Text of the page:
Microsoft Lays Off 200 Marketing Employees

Dennis Faas's picture

Microsoft's marketing division has undergone some significant changes in recent days, as the company laid off approximately 200 employees. Some of its most prominent Xbox marketing executives have even left for industry rival, Apple.

According to reports, the recent layoffs were almost entirely limited to the Seattle area, and are designed to eliminate redundant positions and clear up where responsibilities lie. To many observers, it appears that Microsoft's goal in the restructuring is to improve the efficiency of the company's marketing.

3% Cut From Microsoft's Marketing Force

It also appears the company is hoping to give more control over advertising to leaders of its product marketing sections within its many business divisions. This could mean slightly more independence for the Xbox team within the Entertainment and Devices division, for example.

"Given the rapid changes in technology and the shifts in how our customers connect with Microsoft, great marketing is more important than ever to Microsoft's future success," the company explained in a written statement.

"We're taking steps to improve the effectiveness and efficiency of our marketing, and to strengthen career paths for marketers at Microsoft." (Source:

Overall, the 200 layoffs represent only about 3 per cent of the company's 6,000-strong marketing force. Still, Microsoft doesn't often lay off workers, and when it does -- such as when the company let go about 5,800 people in 2009 -- the news draws lots of media attention to one of the world's most recognizable brands.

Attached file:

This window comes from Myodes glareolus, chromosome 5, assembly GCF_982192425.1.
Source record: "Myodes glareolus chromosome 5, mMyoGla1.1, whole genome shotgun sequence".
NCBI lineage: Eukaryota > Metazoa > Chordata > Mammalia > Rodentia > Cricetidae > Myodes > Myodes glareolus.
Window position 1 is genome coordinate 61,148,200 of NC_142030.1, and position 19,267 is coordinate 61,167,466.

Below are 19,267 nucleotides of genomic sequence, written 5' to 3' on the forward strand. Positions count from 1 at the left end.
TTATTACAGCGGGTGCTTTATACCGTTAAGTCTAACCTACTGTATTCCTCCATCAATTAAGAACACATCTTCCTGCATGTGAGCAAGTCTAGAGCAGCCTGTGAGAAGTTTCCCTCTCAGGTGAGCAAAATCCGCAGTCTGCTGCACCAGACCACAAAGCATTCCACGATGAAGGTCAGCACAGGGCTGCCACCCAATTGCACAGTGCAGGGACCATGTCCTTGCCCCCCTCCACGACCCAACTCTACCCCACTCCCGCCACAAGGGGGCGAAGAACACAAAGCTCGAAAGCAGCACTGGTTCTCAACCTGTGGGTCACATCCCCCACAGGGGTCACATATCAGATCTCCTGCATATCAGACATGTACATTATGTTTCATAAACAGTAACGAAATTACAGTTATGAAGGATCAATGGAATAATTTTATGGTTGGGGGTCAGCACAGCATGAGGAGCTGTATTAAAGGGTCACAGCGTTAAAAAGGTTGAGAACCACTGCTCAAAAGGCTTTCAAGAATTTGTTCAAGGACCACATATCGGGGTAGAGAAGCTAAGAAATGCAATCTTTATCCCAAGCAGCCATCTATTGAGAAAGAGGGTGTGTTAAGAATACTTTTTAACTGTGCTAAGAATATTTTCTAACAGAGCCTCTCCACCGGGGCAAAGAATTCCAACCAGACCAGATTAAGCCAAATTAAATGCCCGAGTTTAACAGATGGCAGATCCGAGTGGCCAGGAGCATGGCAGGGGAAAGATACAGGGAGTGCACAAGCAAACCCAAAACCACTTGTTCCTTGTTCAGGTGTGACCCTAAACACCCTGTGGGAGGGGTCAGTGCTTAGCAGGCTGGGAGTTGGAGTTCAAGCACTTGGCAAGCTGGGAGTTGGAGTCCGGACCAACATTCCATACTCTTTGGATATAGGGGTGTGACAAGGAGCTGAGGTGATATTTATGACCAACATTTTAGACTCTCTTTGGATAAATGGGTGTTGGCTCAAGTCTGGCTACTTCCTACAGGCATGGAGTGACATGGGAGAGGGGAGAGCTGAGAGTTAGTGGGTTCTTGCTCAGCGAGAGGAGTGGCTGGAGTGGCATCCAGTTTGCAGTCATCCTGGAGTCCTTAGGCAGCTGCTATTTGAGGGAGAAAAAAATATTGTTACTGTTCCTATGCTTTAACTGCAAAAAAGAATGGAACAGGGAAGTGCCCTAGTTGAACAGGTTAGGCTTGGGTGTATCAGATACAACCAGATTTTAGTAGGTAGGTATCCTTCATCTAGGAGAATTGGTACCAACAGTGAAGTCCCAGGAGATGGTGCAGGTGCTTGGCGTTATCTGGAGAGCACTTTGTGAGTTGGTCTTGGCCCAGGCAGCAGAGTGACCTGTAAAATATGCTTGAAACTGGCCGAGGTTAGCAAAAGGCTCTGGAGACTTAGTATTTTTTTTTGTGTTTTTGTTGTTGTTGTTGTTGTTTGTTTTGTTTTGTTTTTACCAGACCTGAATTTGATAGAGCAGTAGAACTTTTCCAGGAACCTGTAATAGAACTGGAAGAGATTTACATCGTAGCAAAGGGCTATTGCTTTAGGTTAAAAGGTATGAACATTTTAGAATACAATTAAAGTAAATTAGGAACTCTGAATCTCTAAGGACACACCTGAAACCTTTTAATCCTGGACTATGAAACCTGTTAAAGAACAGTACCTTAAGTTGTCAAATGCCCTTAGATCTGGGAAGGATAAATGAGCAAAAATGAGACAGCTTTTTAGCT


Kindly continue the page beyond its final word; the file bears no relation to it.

Xbox Exec Makes Jump to Apple

While the software giant is apparently striving to become more efficient by laying off some folks, it's also forced to look for a new director of product marketing for its UK-based Xbox Live division.

Robin Burrowes, a seven year Microsoft veteran (working in the Xbox UK section since 2008), recently decided to leave the firm for Apple, where he is now working on marketing that company's App Store.

Burrowes isn't the first gaming executive to be picked up by Cupertino, California-based Apple. Last year, the firm hired former Nintendo manager Robin Saunders and former Activision, Electronic Arts and Microsoft executive, Nick Grange.

Analysts believe these video game hires reflect Apple's strategy to make consumers more aware of the gaming capabilities of its popular tablet and smartphone devices. (Source:

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